His violence prevention work informed his HIV prevention work domestically and in Durban, South Africa. By working at the individual, family, and community levels, this work has had positive effects with multiple family and group interventions in terms of neighborhood social control and organization, increased primary and secondary social networking, and improved communication between youth and their parents. In South Africa, Bell focuses on social skills, teaching parents how to parent children—how to bond, how to attach, how to supervise, and how to monitor children’s behavior. He noted that creating self-esteem, a sense of power, a sense of uniqueness, a sense of model, a sense of being connected—all of these things seemed to decrease the need to engage in risky behaviors. The adult protective shield in terms of monitoring children is very important. He noted that when you have neighbors monitoring other neighbors in terms of domestic violence, people modify their behavior and there are improvements in terms of punitive parenting. Bell’s HIV prevention work was also found to be effective in reducing the stigma of HIV for both children and adults.
From research in the Chicago Public Schools it has been shown that when children, teachers, and parents are connected and attached; the findings indicate less violence, less suicide, delayed sexual debut, and fewer other disruptive behaviors among children, which appears to be consistent with Hawkins’ findings with social bonding. Bell’s research on bonding and attachment dynamics in the same school system, using Aban-Aya’s Afrocentric risk behavior prevention curriculum, focused on teaching refusal skills for social or peer pressures and skills for assertiveness, negotiation, and conflict resolution. The study provides youth the opportunity to practice these skills to aid in their ability to avoid high-risk health behaviors. These social skills are taught in the context of also teaching decision making (Stop, Think and Act) and problem solving skills. Bell’s work also promoted opportunities for children to become attached to their schools by creating an environmental structure during the school year and summer months, with academic and recreational activities and serving meals.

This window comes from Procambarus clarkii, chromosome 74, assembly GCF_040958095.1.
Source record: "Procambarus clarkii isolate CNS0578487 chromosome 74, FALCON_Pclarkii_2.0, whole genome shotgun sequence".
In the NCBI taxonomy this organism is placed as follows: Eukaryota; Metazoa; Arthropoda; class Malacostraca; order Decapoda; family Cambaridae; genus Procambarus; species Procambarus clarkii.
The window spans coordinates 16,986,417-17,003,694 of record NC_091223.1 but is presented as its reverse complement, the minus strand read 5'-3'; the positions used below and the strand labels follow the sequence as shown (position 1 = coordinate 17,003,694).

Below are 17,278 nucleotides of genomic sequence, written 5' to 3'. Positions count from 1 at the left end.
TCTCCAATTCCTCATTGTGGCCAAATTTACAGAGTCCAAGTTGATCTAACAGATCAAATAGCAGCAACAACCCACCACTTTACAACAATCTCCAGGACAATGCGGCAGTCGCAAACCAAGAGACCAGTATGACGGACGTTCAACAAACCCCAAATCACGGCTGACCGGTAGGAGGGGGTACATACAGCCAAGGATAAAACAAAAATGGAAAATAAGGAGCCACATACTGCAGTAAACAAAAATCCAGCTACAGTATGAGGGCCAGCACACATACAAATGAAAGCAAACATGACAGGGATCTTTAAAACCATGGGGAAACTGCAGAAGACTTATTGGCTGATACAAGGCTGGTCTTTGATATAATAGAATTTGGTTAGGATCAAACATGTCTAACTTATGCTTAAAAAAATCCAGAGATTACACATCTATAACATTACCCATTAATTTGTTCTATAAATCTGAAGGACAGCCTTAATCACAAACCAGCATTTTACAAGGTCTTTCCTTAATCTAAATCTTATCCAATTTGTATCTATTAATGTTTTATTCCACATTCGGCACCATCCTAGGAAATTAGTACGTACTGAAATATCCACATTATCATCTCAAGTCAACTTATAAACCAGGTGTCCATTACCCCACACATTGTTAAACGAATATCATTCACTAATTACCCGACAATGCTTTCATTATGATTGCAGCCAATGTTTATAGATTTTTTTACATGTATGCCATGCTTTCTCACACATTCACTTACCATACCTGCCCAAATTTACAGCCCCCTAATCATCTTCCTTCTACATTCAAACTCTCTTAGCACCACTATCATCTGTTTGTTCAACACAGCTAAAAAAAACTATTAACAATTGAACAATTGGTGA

Dr. Bell’s research to address child abuse and neglect domestically reduced significantly the numbers of African American children who were being removed from their homes in McLean County, Illinois. At the start of the study, 35 children per 1,000 were being removed and at the end of their initiative, the number was reduced to 14 per 1,000 children, higher than children of other races and ethnicity. He reiterated that exposure to child abuse and neglect, along with other adverse experiences such as witnessing violence against one’s mother, living with household members who are substance abusers, living with household members who are mentally ill or suicidal, or living with ex-offender household members are major drivers of adult mental and physical health problems. Bell also stated that various studies have shown a range of people who experience trauma, from